By Lane Hendrick and Hannah Shaffer, F/G Scholars
In December of 1965 a group comprised of both adults and students held a meeting and decided to share publicly their objections to the war in Vietnam and to show support for a Christmas Truce, they decided to wear black armbands in protest of such hostilities and to fast on Dec. 16 and on New Year’s Eve.
School principals in Des Moines were aware that people planned to protest the war in such a way and on Dec. 14, 1965 they created and adopted a policy saying that any student seen wearing an armband would be asked to take it off and if they refused they would be suspended until they returned to school without the armband.
On Dec, 16, 1965, Christopher Eckhardt and Mary Beth Tinker wore black armbands to school. John Tinker wore a black armband the following day. The group was sent home and suspended until they would come back without their armbands. The group did not return to school until after New Year’s Day – after the protest they had planned had been seen through to its planned end.
During this time of suspension, the students’ parents sued the school for violating the students’ rights to free speech.
The case started in U.S. District Court where the court sided with the school saying that students wearing armbands in protest could violate students’ learning.
According to the Justia Opinion Summary and Annotations, “After an evidentiary hearing, the District Court dismissed the complaint. It upheld the constitutionality of the school authorities’ action on the ground that it was reasonable in order to prevent disturbance of school discipline.”
The group appealed the ruling to the Court of Appeals for the Eighth Circuit but lost their case because it was considered en banc.
Finally, the students took their case to the Supreme Court.
The Court rules 7-2, but the actual breakdown was: 5-2-2 (five agreed with majority, 2 agreed just had different reasoning as to why – meaning they concurred, and two dissented)
Justice Abe Fortas (left-leaning) delivered the majority, citing the following amendments:
- First Amendment, on which he famously said, “It can hardly be argued that either students or teachers shed their constitutional rights to freedom of speech or expression at the schoolhouse gate.” He believed such rights were available not only to students, but teachers.
- 14th Amendment’s protection of citizens against the state itself and “all of its creatures.” He believed that if the students had interfered with the rights of others or would prohibit productivity, there could have been a problem; however, the majority opinion mentions “the record fails to yield evidence that the school authorities had reason to anticipate that the wearing of the armbands would substantially interfere.” In this majority opinion, “symbolic speech” and “pure speech” were synonymous.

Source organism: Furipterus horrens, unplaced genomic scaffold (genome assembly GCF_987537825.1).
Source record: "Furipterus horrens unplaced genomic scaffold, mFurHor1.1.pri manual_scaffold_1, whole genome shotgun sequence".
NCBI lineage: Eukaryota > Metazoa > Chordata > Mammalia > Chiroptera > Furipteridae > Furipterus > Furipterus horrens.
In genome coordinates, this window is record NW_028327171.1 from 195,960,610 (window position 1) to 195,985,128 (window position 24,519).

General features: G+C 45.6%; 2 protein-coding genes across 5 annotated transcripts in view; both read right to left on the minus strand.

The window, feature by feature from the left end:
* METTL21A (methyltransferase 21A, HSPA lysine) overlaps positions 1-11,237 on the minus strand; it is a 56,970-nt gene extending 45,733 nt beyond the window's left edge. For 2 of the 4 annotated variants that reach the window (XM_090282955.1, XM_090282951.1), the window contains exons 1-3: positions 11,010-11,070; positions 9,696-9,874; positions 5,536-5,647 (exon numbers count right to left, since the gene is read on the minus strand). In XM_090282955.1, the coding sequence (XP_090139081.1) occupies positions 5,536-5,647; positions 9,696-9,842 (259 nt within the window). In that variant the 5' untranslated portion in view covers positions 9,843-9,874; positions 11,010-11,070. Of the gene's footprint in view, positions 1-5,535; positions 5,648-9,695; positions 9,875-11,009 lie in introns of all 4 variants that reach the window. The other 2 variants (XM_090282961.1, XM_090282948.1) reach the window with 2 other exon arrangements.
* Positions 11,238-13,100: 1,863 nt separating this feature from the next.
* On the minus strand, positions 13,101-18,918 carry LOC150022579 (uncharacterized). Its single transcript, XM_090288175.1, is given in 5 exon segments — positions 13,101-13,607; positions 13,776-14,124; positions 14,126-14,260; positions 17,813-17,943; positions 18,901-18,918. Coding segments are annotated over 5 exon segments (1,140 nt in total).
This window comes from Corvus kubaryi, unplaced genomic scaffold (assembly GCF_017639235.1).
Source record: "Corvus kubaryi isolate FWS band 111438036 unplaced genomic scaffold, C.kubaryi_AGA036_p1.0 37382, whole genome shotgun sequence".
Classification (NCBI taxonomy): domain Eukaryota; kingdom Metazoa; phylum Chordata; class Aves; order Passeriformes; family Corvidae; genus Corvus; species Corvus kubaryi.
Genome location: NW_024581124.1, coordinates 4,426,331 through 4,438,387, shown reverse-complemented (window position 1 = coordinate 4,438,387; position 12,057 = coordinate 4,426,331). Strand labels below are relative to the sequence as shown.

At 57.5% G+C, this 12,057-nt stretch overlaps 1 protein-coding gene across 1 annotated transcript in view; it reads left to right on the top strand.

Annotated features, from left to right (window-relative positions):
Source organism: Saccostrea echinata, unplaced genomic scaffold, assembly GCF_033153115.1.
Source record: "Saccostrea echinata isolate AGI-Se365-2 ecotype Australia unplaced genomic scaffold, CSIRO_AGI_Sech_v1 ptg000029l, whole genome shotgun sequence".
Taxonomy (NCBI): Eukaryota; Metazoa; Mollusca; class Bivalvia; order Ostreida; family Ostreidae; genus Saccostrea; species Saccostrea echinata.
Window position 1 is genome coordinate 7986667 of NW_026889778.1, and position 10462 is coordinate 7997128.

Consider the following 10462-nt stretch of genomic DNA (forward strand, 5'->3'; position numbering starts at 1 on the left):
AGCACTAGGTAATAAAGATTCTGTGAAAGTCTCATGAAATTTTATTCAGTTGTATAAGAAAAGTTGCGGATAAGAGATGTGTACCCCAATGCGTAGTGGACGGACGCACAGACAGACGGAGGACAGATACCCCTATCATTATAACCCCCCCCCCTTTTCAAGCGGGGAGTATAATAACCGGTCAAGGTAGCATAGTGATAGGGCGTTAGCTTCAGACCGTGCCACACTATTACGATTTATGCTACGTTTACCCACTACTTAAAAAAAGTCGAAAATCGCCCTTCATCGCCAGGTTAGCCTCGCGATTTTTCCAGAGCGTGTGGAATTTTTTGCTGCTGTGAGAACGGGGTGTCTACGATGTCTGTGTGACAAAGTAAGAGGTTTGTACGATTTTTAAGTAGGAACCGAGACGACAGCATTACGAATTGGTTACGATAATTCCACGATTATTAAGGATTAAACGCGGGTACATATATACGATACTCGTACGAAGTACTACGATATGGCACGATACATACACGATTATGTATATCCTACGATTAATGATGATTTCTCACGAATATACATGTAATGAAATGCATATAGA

An interesting fact about Abe Fortas: his first stance on juvenile justice and children’s rights was in Kent v. United States (1966), when he (and other justices) established a bar of due process for youth waived to the adult system.
Two judges offered concurring opinions. Justice Stewart believed that the armbands did no harm, but that he disagreed on the “First Amendment rights of children” being coextensive with those of adults.” Justice White recognized a distinction between communication by words and by action, “which sufficiently impinges on some valid state interest.”
Justice Hugo Black (left-leaning) presented the dissenting opinion. He said, “While I have always believed that under the First and Fourteenth Amendments neither the State nor the Federal Government has any authority to regulate or censor the content of speech, I have never believed that any person has a right to give speeches or engage in demonstrations where he pleases and when he pleases. . . .”
He believed, as well, that the arm bands were indeed disruptive to coursework because it drew attention to the highly-emotional issue of the Vietnam War. He cited “detailed testimony by some” to prove this point. “I wish, therefore, wholly to disclaim any purpose on my part to hold that the Federal Constitution compels the teachers, parents, and elected school officials to surrender control of the American public school system to public school students. . . .” He said.
There were two main impacts of the decision of the case. First was the comparison between minors and adults in terms of freedom of speech. This decision was only the second that truly dictated the difference between a minor and an adult – situating each on different sides of the legal realm. Second was looking at the first amendment as a whole.
Despite Tinker’s decision in favor of the first amendment rights of students (and issuing of very broad first amendment protections), there were several cases post-Tinker that seemed to “chip away” at its progress.
In Hazelwood v. Kuhlmeier, a student journalism class published articles about birth control and teen pregnancy and the school deemed the articles inappropriate. It made its way through the federal district court in Missouri, then the US Court of Appeals for the Eighth Circuit, then the Supreme Court. The Supreme Court, in a 5-3 decision, claimed the school had not violated the First Amendment rights of the students because the school paper was not a “forum for public expression.”